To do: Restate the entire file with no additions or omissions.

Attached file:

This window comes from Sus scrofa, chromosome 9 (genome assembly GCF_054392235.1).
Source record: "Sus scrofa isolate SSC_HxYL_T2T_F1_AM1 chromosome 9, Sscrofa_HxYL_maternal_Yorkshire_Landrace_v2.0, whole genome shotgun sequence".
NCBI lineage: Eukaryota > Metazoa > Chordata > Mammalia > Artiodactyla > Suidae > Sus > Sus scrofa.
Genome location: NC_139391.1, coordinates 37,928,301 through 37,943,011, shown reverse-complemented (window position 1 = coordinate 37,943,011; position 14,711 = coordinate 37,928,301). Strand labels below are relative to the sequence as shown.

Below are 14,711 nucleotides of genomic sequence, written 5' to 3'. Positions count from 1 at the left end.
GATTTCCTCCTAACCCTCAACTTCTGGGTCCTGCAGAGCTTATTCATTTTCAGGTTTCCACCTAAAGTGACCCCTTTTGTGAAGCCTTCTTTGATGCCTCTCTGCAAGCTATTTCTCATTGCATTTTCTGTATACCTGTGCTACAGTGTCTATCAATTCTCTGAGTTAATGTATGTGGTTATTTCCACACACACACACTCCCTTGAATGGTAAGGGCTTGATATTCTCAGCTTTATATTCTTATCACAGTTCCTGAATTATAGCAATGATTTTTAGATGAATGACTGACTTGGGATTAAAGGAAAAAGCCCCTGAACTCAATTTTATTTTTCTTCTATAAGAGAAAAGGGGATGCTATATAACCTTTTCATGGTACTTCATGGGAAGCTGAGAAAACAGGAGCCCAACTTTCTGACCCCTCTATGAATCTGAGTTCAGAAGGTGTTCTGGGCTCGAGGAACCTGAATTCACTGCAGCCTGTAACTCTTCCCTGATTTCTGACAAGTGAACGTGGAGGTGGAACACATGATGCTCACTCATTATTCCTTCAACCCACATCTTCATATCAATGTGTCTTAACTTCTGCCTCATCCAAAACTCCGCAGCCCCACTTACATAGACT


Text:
This window comes from Sus scrofa, chromosome 9 (genome assembly GCF_054392235.1).
Source record: "Sus scrofa isolate SSC_HxYL_T2T_F1_AM1 chromosome 9, Sscrofa_HxYL_maternal_Yorkshire_Landrace_v2.0, whole genome shotgun sequence".
NCBI lineage: Eukaryota > Metazoa > Chordata > Mammalia > Artiodactyla > Suidae > Sus > Sus scrofa.
Genome location: NC_139391.1, coordinates 37,928,301 through 37,943,011, shown reverse-complemented (window position 1 = coordinate 37,943,011; position 14,711 = coordinate 37,928,301). Strand labels below are relative to the sequence as shown.

Below are 14,711 nucleotides of genomic sequence, written 5' to 3'. Positions count from 1 at the left end.
GATTTCCTCCTAACCCTCAACTTCTGGGTCCTGCAGAGCTTATTCATTTTCAGGTTTCCACCTAAAGTGACCCCTTTTGTGAAGCCTTCTTTGATGCCTCTCTGCAAGCTATTTCTCATTGCATTTTCTGTATACCTGTGCTACAGTGTCTATCAATTCTCTGAGTTAATGTATGTGGTTATTTCCACACACACACACTCCCTTGAATGGTAAGGGCTTGATATTCTCAGCTTTATATTCTTATCACAGTTCCTGAATTATAGCAATGATTTTTAGATGAATGACTGACTTGGGATTAAAGGAAAAAGCCCCTGAACTCAATTTTATTTTTCTTCTATAAGAGAAAAGGGGATGCTATATAACCTTTTCATGGTACTTCATGGGAAGCTGAGAAAACAGGAGCCCAACTTTCTGACCCCTCTATGAATCTGAGTTCAGAAGGTGTTCTGGGCTCGAGGAACCTGAATTCACTGCAGCCTGTAACTCTTCCCTGATTTCTGACAAGTGAACGTGGAGGTGGAACACATGATGCTCACTCATTATTCCTTCAACCCACATCTTCATATCAATGTGTCTTAACTTCTGCCTCATCCAAAACTCCGCAGCCCCACTTACATAGACT